Packeteer Gives Tacit Approval

Packeteer and Tacit join trend to partner for WAFS and WAN optimization

September 26, 2005

3 Min Read
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The worlds of wide-area network (WAN) optimization and wide-area file sharing (WAFS) took a step closer today with a new partnership between Packeteer Inc. (Nasdaq: PKTR) and Tacit Networks Inc. (see Packeteer, Tacit Ally).

But users are still undecided about whether they want WAFS and WAN optimization to be joined at the hip.

A number of vendors are currently looking to combine the bandwidth-scrunching features of WAN optimizers with WAFS applications' ability to eliminate the chattiness characteristic of IP networks (see WAFS vs WAN Optimization: No Contest, Expand Wakes Up to WAFS, and Remote Site Rapprochement).

Network specialist Packeteer and WAFS vendor Tacit are now getting in on this act. Mike Morford, senior technologist at Packeteer, told NDCF that the deal involves the two firms reference selling each other's products, as well as offering joint support to users.

The goal here is to plug a gap between networking and storage for users, according to Tacit president Chuck Foley. We thought we were competitors [with Packeteer], but customers say, ‘There’s 10 pieces. You have four, the others have six -- you better play together.’ ”But there are no plans to roll the different features into one box à la Riverbed Technology Inc. or Swan Labs Corp. (See Riverbed Fords WAN/WAFS Divide and Swan Revamps WAN/WAFS Kit.) Although Morford admits that he would, “never say 'never,' ” the exec feels that Packeteer’s customers would rather keep the two technologies separate. “People like to have one box that manages their storage needs and one box for their network needs,” he says.

With storage and networking often handled by different people in the data center, it makes more sense to keep WAFS and WANs apart, according to Morford. “Within the enterprise, there’s different silos of management -- we aim the products to be very focused on the needs that these silos have,” he says.

Foley echoes these sentiments: “Our choices were either boil the ocean and see if we can do everything, or get a strategic partner."

The two firms, however, will be doing joint development work, although Morford could not reveal the specifics. “The details of that are still being defined,” he says. But the exec did confirm that this is likely to focus on centralized management of Packeteer’s WAN optimization devices and Tacit’s WAFS boxes.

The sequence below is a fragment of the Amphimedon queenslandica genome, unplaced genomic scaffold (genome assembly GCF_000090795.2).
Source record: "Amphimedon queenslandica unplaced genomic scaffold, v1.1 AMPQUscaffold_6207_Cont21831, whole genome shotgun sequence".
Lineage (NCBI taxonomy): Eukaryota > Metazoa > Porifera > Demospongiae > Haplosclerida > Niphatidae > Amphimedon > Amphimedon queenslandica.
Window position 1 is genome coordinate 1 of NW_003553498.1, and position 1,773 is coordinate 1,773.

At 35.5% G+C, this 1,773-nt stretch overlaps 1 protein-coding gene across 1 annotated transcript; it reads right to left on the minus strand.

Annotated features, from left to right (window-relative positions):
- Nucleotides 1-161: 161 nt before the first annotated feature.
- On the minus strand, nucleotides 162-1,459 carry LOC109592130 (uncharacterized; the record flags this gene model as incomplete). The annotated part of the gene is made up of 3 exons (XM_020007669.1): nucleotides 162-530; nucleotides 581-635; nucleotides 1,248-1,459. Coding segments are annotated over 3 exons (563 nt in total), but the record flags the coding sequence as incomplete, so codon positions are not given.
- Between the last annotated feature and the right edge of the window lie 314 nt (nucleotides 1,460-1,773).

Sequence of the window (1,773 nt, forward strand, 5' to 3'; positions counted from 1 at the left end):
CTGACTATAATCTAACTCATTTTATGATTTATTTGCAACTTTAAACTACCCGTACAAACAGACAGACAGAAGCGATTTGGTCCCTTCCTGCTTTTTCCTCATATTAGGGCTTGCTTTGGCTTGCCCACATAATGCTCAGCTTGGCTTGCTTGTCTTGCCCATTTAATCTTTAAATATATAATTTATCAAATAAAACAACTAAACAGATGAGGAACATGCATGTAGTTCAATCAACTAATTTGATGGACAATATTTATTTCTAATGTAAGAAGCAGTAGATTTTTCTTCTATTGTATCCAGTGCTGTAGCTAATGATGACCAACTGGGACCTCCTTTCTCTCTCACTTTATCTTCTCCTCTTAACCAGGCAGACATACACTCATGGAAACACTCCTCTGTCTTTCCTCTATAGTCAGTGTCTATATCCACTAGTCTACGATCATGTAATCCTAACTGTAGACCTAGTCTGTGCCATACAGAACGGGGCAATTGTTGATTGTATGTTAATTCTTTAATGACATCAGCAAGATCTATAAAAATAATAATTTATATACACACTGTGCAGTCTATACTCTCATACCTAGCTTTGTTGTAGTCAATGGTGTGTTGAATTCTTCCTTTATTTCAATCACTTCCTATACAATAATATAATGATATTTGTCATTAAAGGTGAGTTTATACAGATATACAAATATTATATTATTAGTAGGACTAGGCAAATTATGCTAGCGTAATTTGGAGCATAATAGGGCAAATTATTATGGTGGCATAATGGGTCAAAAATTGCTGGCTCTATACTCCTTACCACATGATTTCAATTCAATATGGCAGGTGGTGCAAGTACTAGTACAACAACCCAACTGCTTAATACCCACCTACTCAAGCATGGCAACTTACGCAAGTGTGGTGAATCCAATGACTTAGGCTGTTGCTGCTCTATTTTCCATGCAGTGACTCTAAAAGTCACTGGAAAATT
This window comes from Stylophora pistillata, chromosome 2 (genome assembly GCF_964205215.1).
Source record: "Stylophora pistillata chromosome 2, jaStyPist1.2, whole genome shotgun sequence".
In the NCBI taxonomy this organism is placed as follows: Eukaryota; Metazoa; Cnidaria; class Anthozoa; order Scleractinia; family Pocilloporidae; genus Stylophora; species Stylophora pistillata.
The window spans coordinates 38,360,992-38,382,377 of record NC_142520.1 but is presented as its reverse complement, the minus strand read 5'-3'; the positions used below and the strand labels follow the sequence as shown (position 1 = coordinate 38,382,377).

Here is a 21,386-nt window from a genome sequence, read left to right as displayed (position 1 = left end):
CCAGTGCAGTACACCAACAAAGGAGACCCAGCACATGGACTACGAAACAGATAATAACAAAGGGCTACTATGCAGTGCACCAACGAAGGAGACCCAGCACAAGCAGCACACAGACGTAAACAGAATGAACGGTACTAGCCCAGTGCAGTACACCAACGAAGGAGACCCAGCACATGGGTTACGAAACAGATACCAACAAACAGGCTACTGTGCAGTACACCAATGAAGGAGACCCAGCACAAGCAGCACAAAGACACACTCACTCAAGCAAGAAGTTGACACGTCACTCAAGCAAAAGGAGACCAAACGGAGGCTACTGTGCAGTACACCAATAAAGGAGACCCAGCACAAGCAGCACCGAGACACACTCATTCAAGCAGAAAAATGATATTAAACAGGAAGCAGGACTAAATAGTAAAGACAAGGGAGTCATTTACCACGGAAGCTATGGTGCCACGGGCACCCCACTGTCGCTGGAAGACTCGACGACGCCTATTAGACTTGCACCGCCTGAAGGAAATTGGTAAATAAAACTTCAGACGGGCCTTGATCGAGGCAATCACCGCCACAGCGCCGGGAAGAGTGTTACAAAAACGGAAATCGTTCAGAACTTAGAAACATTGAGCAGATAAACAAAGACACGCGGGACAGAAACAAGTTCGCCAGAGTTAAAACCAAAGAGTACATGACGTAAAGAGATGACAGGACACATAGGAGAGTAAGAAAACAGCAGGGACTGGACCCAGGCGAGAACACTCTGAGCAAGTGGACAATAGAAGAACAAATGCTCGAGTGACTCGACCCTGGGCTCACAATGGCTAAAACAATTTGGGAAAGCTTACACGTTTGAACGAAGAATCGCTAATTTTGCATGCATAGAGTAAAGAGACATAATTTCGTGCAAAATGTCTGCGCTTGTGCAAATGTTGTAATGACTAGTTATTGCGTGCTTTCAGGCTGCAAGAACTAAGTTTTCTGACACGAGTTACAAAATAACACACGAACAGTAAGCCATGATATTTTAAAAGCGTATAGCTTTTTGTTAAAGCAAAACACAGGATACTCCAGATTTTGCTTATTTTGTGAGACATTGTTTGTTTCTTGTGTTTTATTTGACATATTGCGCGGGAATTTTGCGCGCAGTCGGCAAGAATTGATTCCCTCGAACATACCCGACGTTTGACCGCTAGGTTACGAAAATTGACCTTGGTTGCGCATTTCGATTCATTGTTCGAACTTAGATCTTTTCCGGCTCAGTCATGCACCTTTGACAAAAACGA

What do users think? Eric Beasley, senior network administrator at application service provider (ASP) Baker Hill Corp., agrees that it’s best to keep WAN optimization and WAFs on separate boxes. “It might end up being a bit more complicated, but it’s the best approach to use separate technologies,” he says.For one thing, Beasley feels, it is much more difficult to identify problems when different technologies are mixed together: “As you throw more and more things into a single box and you run into problems, you can get into difficulty trying to troubleshoot."

But one CIO from a Fortune 500 company, who asked not to be named, tells Next-Gen Data Center Forum that he is more inclined towards all-in-one devices. “We would probably be perfectly happy with one box if it did both well,” he says.

With data centers growing in complexity, the exec feels that deploying both a WAN optimization and a WAFS device could be more trouble than it is worth. “Generally, the less boxes that we have, the better,” he says.

Tacit, which only recently lost its place on Byte and Switch’s list of Top 10 private companies, has been chalking up big-name partners for some time now. These include the likes of Brocade Communications Systems Inc. (Nasdaq: BRCD) (which is an investor in the startup) and Microsoft Corp. (Nasdaq: MSFT). (See Top Ten Private Companies: Summer 2005, Brocade Invests in Tacit and Microsoft Gives Tacit Approval.)

— James Rogers, Site Editor, Next-Gen Data Center Forum, and Dave Raffo, Senior Editor, Byte and Switch0

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